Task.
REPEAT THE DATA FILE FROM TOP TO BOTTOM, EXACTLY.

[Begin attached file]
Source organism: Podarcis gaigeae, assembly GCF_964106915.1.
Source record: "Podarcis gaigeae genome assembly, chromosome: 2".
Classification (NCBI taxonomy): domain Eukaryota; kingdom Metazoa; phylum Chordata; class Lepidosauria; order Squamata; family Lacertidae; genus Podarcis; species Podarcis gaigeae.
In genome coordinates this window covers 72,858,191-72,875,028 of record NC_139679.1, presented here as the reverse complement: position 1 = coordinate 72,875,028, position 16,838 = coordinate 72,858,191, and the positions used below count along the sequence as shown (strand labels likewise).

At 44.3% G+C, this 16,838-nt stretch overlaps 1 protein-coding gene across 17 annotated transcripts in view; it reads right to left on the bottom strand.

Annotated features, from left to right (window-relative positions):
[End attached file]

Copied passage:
Source organism: Podarcis gaigeae, assembly GCF_964106915.1.
Source record: "Podarcis gaigeae genome assembly, chromosome: 2".
Classification (NCBI taxonomy): domain Eukaryota; kingdom Metazoa; phylum Chordata; class Lepidosauria; order Squamata; family Lacertidae; genus Podarcis; species Podarcis gaigeae.
In genome coordinates this window covers 72,858,191-72,875,028 of record NC_139679.1, presented here as the reverse complement: position 1 = coordinate 72,875,028, position 16,838 = coordinate 72,858,191, and the positions used below count along the sequence as shown (strand labels likewise).

At 44.3% G+C, this 16,838-nt stretch overlaps 1 protein-coding gene across 17 annotated transcripts in view; it reads right to left on the bottom strand.

Annotated features, from left to right (window-relative positions):